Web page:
Of course, this is very general advice, and sustainability consultants have varying career paths within this framework as well as completely different paths altogether.  But being at the onset of my career as a sustainability professional, this general guidance is enough for me to take my career development to the next step. 

Navin Ramacharndran -- currently Vice President of Products at Amyris Inc, and formerly an Associate Principal at McKinsey & Co. -- provided further advice on how to prepare to enter the sustainability division of a large consulting firm:

1.  Identify which office has the greatest focus on sustainability.  The global scale of these companies means multiple offices across the country and around the world.  Different offices encounter a different number of clients interested in sustainability strategy development.  For example, because of regional culture, offices in San Francisco or New York will see a higher demand for sustainability consulting services compared to, say, Atlanta or Minneapolis.  

2.  Ask associate-level consultants at those identified offices how much they actually work on sustainability projects.  If there are few active clients for a firm's sustainability division, associates are often placed on other projects, whatever they may be.  To develop expertise in the sustainability field, you should be working specifically on those projects as much as possible. 

3.  Master the case job interview.  According to MIT's Career Development Handbook, the case interview is an interview in which "you are introduced to a business dilemma facing a particular company. You are asked to analyze the situation, identify key business issues, and discuss how you would address the problems involved."  Case interviews are most common in management consulting firms and investment banking companies, and there are numerous resources on- and offline where you can find sample case studies to practice with.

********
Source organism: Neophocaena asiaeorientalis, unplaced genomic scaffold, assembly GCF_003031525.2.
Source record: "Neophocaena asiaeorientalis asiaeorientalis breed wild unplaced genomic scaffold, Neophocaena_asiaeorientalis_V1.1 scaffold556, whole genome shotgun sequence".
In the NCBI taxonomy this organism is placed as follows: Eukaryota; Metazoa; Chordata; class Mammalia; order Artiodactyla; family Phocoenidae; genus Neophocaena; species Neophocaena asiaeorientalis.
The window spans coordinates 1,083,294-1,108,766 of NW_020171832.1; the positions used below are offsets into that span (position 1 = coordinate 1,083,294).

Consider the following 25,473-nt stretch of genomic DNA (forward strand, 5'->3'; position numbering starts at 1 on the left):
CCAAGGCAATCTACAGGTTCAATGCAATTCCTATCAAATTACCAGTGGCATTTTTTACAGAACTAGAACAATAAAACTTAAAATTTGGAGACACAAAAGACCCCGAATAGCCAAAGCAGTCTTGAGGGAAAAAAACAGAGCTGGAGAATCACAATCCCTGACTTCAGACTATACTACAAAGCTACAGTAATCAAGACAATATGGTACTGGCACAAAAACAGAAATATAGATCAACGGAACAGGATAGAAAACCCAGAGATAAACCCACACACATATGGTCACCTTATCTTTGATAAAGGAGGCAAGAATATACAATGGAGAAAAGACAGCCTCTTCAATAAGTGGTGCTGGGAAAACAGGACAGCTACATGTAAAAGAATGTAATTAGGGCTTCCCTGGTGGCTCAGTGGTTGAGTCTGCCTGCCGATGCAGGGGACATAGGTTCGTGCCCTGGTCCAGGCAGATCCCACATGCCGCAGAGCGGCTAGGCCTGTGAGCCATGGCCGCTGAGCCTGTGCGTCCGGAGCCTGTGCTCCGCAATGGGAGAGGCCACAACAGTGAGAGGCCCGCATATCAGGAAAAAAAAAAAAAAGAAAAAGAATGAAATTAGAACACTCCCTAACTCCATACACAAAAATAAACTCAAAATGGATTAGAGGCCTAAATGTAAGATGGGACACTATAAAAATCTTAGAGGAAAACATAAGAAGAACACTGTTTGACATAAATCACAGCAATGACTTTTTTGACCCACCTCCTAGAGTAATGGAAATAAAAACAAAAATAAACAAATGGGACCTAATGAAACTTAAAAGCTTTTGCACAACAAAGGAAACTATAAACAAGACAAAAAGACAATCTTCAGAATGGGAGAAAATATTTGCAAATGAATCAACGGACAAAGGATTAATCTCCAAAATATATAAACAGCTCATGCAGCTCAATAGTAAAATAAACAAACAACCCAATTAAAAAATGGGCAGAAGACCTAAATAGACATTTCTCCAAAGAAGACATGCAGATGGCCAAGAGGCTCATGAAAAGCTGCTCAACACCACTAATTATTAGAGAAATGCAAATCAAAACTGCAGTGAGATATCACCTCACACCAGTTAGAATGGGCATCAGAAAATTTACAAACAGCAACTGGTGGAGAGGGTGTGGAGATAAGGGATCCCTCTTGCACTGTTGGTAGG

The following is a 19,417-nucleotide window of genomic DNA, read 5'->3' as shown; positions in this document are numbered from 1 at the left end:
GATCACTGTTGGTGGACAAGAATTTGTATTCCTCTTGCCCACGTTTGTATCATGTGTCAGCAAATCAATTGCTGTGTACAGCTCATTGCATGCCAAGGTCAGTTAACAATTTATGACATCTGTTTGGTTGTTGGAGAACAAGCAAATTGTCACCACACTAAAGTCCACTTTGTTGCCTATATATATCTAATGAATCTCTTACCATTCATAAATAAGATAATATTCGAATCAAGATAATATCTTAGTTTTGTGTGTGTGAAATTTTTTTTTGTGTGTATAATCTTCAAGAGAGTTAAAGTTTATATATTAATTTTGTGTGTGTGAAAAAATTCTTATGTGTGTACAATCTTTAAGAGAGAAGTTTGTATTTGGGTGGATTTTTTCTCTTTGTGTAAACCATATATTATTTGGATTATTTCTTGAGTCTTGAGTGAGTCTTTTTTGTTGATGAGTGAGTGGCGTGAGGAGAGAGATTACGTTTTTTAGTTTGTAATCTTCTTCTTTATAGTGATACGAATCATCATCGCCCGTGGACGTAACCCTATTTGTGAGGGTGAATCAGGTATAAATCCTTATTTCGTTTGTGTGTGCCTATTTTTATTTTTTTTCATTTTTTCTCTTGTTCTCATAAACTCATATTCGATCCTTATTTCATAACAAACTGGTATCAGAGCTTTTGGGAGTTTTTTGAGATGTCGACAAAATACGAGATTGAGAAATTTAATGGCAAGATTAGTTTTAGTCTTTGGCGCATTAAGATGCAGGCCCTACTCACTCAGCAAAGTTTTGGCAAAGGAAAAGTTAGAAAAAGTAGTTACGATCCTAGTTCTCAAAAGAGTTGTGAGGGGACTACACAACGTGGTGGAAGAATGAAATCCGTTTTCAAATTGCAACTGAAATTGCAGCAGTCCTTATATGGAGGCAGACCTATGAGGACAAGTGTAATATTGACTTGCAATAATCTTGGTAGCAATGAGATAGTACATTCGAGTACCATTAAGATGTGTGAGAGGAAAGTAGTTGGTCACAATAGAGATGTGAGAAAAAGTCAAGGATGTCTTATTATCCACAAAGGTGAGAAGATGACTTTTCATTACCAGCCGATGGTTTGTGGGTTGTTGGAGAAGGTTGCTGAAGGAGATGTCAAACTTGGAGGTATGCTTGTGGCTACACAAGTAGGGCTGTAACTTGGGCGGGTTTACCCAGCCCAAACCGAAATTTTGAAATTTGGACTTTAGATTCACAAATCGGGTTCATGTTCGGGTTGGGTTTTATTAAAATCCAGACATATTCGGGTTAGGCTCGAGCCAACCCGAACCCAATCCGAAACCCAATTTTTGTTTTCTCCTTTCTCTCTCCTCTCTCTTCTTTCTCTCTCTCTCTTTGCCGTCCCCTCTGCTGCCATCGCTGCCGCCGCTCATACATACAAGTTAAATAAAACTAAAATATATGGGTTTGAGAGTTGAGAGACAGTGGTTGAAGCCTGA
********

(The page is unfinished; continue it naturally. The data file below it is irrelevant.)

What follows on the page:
However, in my search to find case studies specific to sustainability issues and strategy development, I have come up short.  I imagine this is because of the relatively early stage of maturity of the industry.  The way I have decided is the best way to find my own sustainability cases to analyze is to find a company with an established CSR strategy and pull up their annual CSR report as well as the 10-K for that same year.  The analysis, then, is to identify the key social and environmental issues addressed in the CSR report and understand how and where the company's sustainability strategy had an impact on their financial performance reflected in the 10-K.  To get clients onboard, there must always be financial gain because the bottom line of the triple bottom line, ultimately, is the bottom line.  Of course, many efforts that are part of a company's sustainability strategy provide intangible, non-financial benefit.  It is also equally important to address these gains and translate them into an argument for how the company can leverage that value as a tangible asset. 

Are you currently a sustainability consultant?  What was your career path to get you where you are today?  What advice do you have for MBA students looking to enter the field?  Do you think that analyzing sustainability cases is an effective way to prepare for an interview with a sustainability consulting firm?  Please share your thoughts.